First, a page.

The Olympics have been held preciously in London in 1908, 1948, and now 2012, making London the city to have hosted the games more than any other location.
The history of the Olympics is a long and glorious one.
It is believed that the Olympics began in 776 BC in Olympia, Greece. These games in part are what were to become the modern day Olympics which began in 1896.
The Olympic games were played every four (4) years from 776 BC, until 393 CE, when the emperor of Rome at the time abolished the games as they had a Pagan influence.
It wasn’t until the late 1800’s that a Frenchman, Pierre de Coubertin, suggested what was to become the modern day Olympics.
And so as it was in the past with the beginnings of the Olympics, to this day athletes from around the world meet every four years to see who is the best in their sport. The only years to not see the Olympic games is 1916, 1940, and 1944, due to WWI and WWII.
All the athletes that compete in the Olympics are the best in their field, and have trained for years, however, over the years there have been a few Olympiads that have not just won the gold medal, but also captured our hearts. Some of the more famous Olympiads have also broken world records, or the sheer volume of how many medals they ave won.
Jesse Owens: Jesse Owens was an American track and field star, who at the 1936 Olympics in Berlin, won four (4) gold medals. Not only was this an astonishing feat, it was also witnessed by a one Adolf Hitler, who was Chancellor of Germany at the time. Jesse’s gold medals did not go well with Hitler’s views on Aryan supremacy.
Mark Spitz: Also know as “Mark the Shark”, is an American swimmer, who won a total of nine (9) gold medals, a silver medal and a bronze medal, between the years 1968 and 1972, all for his speed in the swimming events. One of his finest hours was in the 1972 Olympic games in Munich, Germany, when Mark won a total of seven (7) gold medals. This was unheard of at the time, and immediately made Mark a star.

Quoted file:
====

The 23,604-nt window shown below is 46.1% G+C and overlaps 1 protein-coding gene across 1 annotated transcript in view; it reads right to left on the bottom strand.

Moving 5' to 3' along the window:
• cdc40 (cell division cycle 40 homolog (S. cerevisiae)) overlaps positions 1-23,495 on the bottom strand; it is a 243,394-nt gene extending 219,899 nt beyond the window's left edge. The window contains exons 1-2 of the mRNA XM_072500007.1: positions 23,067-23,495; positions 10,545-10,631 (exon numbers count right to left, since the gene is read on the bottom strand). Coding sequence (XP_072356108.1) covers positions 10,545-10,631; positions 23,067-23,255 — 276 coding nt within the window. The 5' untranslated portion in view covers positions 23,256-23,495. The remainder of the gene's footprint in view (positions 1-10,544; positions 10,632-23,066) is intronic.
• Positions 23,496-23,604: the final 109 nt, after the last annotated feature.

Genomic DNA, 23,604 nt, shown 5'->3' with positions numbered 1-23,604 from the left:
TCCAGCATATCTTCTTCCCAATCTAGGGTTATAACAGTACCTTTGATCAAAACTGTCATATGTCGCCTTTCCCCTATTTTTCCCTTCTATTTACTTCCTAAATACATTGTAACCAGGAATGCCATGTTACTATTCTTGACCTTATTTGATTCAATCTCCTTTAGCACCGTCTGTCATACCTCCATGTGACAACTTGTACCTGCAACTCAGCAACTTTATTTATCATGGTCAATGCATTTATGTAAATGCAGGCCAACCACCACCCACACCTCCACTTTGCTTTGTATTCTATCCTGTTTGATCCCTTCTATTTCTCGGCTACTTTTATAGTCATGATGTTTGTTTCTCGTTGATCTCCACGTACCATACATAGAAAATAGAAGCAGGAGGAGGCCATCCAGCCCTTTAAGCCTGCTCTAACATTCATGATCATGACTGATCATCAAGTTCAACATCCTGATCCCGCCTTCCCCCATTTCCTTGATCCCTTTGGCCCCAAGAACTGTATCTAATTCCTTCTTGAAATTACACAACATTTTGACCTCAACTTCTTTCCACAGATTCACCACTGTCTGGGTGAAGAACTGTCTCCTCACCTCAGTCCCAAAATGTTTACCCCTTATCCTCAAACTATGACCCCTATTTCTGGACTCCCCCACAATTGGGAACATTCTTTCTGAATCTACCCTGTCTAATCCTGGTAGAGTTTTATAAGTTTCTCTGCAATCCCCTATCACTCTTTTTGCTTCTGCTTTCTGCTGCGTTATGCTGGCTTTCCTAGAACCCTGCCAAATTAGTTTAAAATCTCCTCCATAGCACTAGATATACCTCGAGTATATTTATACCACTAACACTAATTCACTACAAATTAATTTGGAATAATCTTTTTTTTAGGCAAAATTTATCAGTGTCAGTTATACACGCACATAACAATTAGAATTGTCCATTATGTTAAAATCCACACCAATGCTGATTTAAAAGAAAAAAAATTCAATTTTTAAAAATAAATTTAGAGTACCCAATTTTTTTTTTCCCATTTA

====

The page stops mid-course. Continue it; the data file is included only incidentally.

Michael Phelps: While we are on the subject of winning a lot of gold medals for swimming, we must mention Michael Phelps. Phelps is an American swimmer, and the most “decorated Olympian of all time”. He has won a total of 22 medals, including eight (8) gold medals he won in 2008 at the games in Beijing, where he broke Mark Spitz’s record.
Nadia Comaneci: Nadia Comaneci was a Romanian gymnast who in 1976 at the Olympic games in Montreal, won three (3) gold medals. It wasn’t just the winning of the three gold medals that was so great, but she became the first female gymnast to be given a perfect score of 10. This all at the age of 15.
Usain Bolt: Unless you have been living in a cave the past few years, just about everyone knows who Usain Bolt is. Usain is a Jamaican sprinter, who is considered by most to be the fastest man alive! He has won six (6) gold medals in sprinting. You also may know him from the Virgin media adverts he does with Sir Richard Branson.
Muhammad Ali: Ali, born Cassius Clay, is an iconic American boxer know for many feats, one of which is winning he boxing gold medal in the 1960 Olympics in Rome. He also has been the World Boxing Heavyweight Champion three times, 1964, 1974, and 1978. He also carried the American flag in the opening ceremony of the 2012 games in London.
Memorable Olympic Moments
Mexico 1968: In Mexico at the 1968 Olympics, American sprinter and gold medallist Tommie Smith, and bronze medal winner John Carlos, during their medal ceremony, raised their arms and fisted hands to give the “Black Power” salute. It was later stated the salute was not a Black Power salute, but a human rights salute. There was an aftermath, and both athletes went on to have sports careers, even with the controversy.
Munich 1972: The summer games of 1972 held in Munich, Germany were marred by the hostage taking of 11 Israeli Olympic team members by the Palestinian group calling themselves “Black September”. Unfortunately the rescue attempt failed, and all 11 hostages were killed, as well as those that took them hostage.
Los Angeles 1984: Zola Budd was a women’s sprinter and her and Mary Decker, another Olympic sprinter, were in the women’s 3000m. During a moment when all the runners were grouped, or “packed” together, Mary decker fell. Many at the time felt that Zola Budd had tripped her. Zola did not go on to win the race, and both women have spoken about the incident since stating it was an accident and Mary was not tripped.